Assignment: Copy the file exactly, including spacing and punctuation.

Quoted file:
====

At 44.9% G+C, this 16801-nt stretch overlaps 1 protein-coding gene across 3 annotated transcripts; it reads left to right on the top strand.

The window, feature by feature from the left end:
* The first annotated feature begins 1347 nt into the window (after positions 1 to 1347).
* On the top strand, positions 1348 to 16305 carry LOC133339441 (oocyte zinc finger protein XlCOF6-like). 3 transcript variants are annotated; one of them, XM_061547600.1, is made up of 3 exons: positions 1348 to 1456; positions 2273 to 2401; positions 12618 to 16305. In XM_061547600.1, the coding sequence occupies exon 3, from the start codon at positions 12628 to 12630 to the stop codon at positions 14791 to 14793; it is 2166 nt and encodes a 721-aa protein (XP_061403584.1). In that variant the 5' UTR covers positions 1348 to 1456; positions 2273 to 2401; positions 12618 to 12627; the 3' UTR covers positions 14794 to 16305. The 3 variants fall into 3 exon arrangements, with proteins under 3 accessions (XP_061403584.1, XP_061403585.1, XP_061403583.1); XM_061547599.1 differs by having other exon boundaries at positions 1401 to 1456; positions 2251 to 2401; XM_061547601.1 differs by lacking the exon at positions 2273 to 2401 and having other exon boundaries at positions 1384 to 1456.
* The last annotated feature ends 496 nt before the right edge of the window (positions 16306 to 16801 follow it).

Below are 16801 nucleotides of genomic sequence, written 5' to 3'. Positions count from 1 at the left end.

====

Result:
At 44.9% G+C, this 16801-nt stretch overlaps 1 protein-coding gene across 3 annotated transcripts; it reads left to right on the top strand.

The window, feature by feature from the left end:
* The first annotated feature begins 1347 nt into the window (after positions 1 to 1347).
* On the top strand, positions 1348 to 16305 carry LOC133339441 (oocyte zinc finger protein XlCOF6-like). 3 transcript variants are annotated; one of them, XM_061547600.1, is made up of 3 exons: positions 1348 to 1456; positions 2273 to 2401; positions 12618 to 16305. In XM_061547600.1, the coding sequence occupies exon 3, from the start codon at positions 12628 to 12630 to the stop codon at positions 14791 to 14793; it is 2166 nt and encodes a 721-aa protein (XP_061403584.1). In that variant the 5' UTR covers positions 1348 to 1456; positions 2273 to 2401; positions 12618 to 12627; the 3' UTR covers positions 14794 to 16305. The 3 variants fall into 3 exon arrangements, with proteins under 3 accessions (XP_061403584.1, XP_061403585.1, XP_061403583.1); XM_061547599.1 differs by having other exon boundaries at positions 1401 to 1456; positions 2251 to 2401; XM_061547601.1 differs by lacking the exon at positions 2273 to 2401 and having other exon boundaries at positions 1384 to 1456.
* The last annotated feature ends 496 nt before the right edge of the window (positions 16306 to 16801 follow it).

Below are 16801 nucleotides of genomic sequence, written 5' to 3'. Positions count from 1 at the left end.